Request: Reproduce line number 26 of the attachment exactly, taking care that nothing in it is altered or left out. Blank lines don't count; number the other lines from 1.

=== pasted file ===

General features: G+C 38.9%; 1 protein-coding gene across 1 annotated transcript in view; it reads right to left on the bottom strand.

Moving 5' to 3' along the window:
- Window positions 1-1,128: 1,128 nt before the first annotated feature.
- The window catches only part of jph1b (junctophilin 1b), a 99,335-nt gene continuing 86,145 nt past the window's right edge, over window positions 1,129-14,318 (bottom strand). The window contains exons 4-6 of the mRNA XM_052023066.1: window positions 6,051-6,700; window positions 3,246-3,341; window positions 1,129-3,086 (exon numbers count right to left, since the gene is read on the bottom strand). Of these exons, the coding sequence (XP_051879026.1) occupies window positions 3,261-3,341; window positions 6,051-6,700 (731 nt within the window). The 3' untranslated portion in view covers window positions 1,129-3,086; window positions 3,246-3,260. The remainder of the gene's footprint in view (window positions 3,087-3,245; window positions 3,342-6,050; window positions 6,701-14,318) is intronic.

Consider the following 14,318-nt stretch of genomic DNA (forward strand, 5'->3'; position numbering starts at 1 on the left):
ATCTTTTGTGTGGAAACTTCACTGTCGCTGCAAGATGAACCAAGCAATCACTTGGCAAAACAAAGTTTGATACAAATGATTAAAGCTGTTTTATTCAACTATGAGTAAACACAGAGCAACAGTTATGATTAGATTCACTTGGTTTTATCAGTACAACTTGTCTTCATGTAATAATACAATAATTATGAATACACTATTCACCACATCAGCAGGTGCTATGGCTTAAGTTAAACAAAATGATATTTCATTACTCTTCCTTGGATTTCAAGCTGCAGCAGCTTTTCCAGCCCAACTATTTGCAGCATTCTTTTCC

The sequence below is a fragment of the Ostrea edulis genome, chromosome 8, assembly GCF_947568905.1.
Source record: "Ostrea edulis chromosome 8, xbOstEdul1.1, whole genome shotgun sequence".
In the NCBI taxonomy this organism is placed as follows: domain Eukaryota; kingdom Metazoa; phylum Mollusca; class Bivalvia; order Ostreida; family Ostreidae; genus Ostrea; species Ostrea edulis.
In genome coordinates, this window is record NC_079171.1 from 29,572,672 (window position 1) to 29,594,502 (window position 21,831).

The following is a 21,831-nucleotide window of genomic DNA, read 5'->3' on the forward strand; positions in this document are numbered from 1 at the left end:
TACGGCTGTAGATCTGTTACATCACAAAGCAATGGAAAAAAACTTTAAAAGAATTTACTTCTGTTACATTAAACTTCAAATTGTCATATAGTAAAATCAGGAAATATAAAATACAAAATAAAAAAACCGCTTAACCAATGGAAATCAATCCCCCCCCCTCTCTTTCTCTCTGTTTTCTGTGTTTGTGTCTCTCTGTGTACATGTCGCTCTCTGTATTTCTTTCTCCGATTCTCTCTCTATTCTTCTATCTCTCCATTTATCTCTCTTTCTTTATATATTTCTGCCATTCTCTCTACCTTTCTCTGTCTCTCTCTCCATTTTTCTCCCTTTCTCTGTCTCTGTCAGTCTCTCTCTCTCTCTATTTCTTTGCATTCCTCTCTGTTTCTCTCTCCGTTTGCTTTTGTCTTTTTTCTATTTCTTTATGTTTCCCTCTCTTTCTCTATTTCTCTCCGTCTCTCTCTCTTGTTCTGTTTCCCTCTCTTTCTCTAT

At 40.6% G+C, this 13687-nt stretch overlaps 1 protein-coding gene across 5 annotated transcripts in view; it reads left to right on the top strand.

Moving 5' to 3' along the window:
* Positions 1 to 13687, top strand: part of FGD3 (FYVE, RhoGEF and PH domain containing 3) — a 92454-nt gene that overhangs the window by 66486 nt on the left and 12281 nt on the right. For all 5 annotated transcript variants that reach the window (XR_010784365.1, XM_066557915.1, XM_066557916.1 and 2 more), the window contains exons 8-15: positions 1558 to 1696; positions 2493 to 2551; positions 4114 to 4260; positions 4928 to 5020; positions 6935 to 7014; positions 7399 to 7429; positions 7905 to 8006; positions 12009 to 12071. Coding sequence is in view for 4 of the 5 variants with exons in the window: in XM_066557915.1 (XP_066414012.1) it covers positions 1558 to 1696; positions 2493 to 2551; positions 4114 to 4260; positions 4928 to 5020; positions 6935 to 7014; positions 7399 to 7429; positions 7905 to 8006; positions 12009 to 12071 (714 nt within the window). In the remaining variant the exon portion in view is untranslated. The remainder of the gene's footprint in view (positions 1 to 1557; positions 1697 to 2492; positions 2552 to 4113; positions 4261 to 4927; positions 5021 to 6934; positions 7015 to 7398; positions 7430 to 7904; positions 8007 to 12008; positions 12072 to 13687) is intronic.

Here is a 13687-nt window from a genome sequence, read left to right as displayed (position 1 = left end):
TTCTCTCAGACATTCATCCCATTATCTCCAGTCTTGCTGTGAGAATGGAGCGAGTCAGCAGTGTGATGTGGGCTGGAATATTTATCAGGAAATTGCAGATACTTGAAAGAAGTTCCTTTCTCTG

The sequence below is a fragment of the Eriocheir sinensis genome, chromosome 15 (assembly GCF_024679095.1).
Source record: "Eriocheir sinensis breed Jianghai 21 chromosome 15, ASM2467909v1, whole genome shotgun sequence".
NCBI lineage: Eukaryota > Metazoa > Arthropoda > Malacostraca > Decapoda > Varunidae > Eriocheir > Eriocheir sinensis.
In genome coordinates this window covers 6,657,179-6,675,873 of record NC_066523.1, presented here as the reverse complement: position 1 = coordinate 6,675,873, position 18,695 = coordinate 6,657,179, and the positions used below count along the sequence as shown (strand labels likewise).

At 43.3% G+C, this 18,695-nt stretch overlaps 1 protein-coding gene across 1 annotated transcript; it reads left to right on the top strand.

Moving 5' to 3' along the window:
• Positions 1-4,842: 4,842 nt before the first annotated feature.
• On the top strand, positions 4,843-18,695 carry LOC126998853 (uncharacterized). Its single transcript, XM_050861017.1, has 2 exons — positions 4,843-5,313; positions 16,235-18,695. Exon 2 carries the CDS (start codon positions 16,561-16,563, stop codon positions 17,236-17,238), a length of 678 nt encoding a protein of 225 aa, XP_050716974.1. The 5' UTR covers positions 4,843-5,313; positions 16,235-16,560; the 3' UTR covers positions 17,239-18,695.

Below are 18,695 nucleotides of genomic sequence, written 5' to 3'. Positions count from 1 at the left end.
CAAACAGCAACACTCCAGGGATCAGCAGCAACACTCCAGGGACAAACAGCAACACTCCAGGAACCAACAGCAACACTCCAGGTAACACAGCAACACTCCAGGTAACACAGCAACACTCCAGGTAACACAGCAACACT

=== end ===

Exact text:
Below are 18,695 nucleotides of genomic sequence, written 5' to 3'. Positions count from 1 at the left end.